Food In Canada

CFIN awards $2.5M to reduce plastics in the food sector

By Food in Canada Staff   

Packaging Sustainability Canadian Food Innovation Network Copol International Editor pick Food Cycle Science Plastic

Brand Crepeau CEO, FCS.

The Canadian Food Innovation Network (CFIN) is investing $2,509,779 into two projects focusing on the reduction and replacements of single-use plastics in the food sector. The projects are valued at over $5M and are funded through the organization’s Food Innovation Challenge Program.

The Food Innovation Challenge funding recipients are Food Cycle Science and Copol International.

Food Cycle Science (FCS), Ottawa, Ont., and its partners, Weaving Baskets Group and Bridgehead Coffee, are interested in applying enzymes to the FoodCycler (FC) system to rapidly degrade biodegradable plastics and transform them, along with food waste, into a beneficial soil amendment that reduces reliance on artificial fertilizers and contributes to a circular food economy. They’re receiving $1,650,82o from CFIN.

Biodegradable plastics are proposed as a solution to reducing single-use plastics in landfills. However, solutions must be both sustainable and affordable to accelerate adoption and consumer trust in biodegradable plastics. This “one-bin” system will be capable of processing the food waste and bioplastics together, accelerating the adoption of bioplastics and contributing to eliminating single-use and non-durable goods from the food service industry.


This solution will be widely accessible and equitable and directly address the rural, remote, and Indigenous communities’ infrastructure gap.

“We believe that sustainability should not come at a high cost or be inconvenient for individuals or businesses. This project is an example of our commitment to designing solutions that are accessible, affordable, and easy to use. By making it easier for people to make sustainable choices, we can accelerate the adoption of biodegradable plastics, reduce food waste, and contribute to a more circular economy,” said Brand Crepeau CEO, FCS.

Copol International (Sydney, N.S.) partners with the Verschuren Centre, Farnell Packaging, and GN Thermoforming Equipment to create multifunctional biopolymer food packaging applications to improve the sustainability of food packaging and shelf-life extension. This project earns $858,959.55 in funding.

This collaborative project will produce optimized biopolymers that are compostable in municipal compost facilities and validate their use in the food sector. Biopolymers can achieve and exceed the desired performance of existing non-renewable plastics and can be directly integrated and scaled within the existing infrastructure of plastics manufacturers. Building on successful testing at bench-scale extrusions, several biopolymers’ formulations will be scaled and expanded to further improve their functionality. Optimized prototypes will be utilized in large pilot-scale extrusion trials to produce commercial runs of food film bioplastics for test deployment with the industry partners.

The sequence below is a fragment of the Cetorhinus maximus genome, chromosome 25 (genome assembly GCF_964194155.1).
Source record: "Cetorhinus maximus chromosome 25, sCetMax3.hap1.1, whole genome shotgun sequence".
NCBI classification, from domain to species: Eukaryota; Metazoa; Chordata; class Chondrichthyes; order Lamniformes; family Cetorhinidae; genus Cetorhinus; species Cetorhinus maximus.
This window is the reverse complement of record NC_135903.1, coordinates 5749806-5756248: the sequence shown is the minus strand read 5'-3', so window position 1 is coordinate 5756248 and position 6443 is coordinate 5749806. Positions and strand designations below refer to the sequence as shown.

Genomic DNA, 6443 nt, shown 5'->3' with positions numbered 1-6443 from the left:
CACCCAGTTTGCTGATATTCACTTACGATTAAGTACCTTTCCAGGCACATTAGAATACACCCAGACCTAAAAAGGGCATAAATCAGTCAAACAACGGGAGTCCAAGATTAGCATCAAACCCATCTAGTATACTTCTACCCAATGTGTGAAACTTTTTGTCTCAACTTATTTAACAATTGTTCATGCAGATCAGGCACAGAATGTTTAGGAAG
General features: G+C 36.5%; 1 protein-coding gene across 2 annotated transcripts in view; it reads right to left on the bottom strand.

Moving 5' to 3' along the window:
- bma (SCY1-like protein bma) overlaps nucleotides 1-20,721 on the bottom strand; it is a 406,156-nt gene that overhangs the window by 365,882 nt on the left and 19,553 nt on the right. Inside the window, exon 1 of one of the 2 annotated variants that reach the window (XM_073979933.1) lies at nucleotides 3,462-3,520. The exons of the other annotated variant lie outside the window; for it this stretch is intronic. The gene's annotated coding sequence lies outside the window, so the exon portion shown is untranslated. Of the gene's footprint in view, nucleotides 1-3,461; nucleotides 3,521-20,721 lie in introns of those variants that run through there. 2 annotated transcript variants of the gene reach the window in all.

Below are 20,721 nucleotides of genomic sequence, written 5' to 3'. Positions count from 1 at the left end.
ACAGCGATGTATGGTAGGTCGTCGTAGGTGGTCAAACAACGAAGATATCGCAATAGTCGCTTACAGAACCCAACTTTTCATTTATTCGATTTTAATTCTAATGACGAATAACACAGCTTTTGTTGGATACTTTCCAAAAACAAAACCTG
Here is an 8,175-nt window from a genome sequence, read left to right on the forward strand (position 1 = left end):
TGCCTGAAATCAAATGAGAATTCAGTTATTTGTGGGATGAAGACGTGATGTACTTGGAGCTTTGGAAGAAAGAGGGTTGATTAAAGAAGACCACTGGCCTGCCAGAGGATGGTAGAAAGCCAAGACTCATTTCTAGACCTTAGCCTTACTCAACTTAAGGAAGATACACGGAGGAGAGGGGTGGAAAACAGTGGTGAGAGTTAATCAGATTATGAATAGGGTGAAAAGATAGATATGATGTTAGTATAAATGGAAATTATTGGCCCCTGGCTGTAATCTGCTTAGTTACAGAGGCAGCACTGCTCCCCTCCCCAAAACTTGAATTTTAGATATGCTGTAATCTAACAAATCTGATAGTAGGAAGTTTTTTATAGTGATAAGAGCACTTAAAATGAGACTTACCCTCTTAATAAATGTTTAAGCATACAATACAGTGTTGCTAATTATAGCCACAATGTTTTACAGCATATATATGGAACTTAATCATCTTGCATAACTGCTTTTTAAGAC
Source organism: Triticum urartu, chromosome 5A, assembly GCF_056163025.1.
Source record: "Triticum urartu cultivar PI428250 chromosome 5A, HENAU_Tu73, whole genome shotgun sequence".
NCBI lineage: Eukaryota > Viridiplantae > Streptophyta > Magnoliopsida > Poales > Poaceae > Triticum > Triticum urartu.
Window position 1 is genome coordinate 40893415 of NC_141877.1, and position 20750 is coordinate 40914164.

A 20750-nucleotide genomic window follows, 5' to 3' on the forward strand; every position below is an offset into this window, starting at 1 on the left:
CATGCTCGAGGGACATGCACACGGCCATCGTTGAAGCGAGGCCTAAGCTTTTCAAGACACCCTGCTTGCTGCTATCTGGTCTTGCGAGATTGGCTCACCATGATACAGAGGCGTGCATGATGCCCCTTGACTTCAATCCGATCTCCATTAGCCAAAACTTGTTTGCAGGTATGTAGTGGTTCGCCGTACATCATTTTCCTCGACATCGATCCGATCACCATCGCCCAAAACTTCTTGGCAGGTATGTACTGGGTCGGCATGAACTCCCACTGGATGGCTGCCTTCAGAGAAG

The proposed multifunctional platform of bioplastics demonstrates an attractive alternative to food packaging, replacing conventional single-use plastic packaging and articles that fall under the federal Single-Use Plastics Prohibition Regulations.

“At Copol International, we are dedicated to advancing our products, developing innovative solutions to improve sustainability of plastics, and reducing plastic waste. With CFIN’s support we will build on the existing bench scale development at the Verschuren Centre on biopolymers, paving the way for a fully compostable biopolymer films to be manufactured locally and tested in the industry. This will enable Copol to compete on the world stage and help make Canada a leader in adopting sustainable biopolymer-based alternatives to plastics packaging,” said Denis Lanoe, VP of operations and general manager, Copol International.

This funding call from CFIN targeted proposals for innovative and sustainable solutions to reduce, replace, and recycle plastics within Canada’s food sector. Canada, like most modern economies, has a plastics problem. Approximately 87 per cent of plastics waste in our country currently ends up in landfills or in the environment, with packaging generating 47 per cent of total plastic waste. Additionally, single-use plastics are poorly recovered or diverted from waste streams, further emphasizing the need for alternative solutions that can enhance the recyclability or industrial composting of food products. CFIN received 11 applications for this Food Innovation Challenge.

“Each year, Canadians throw away approximately 4.4 million tonnes of plastic waste and the food industry – which has a heavy reliance on plastics – is a key contributor to this problem. These two projects are great examples of how Canadian innovation is tackling our growing plastics problem and creating new and sustainable ways to move the food sector forward,” said Dana McCauley CEO, Canadian Food Innovation Network.

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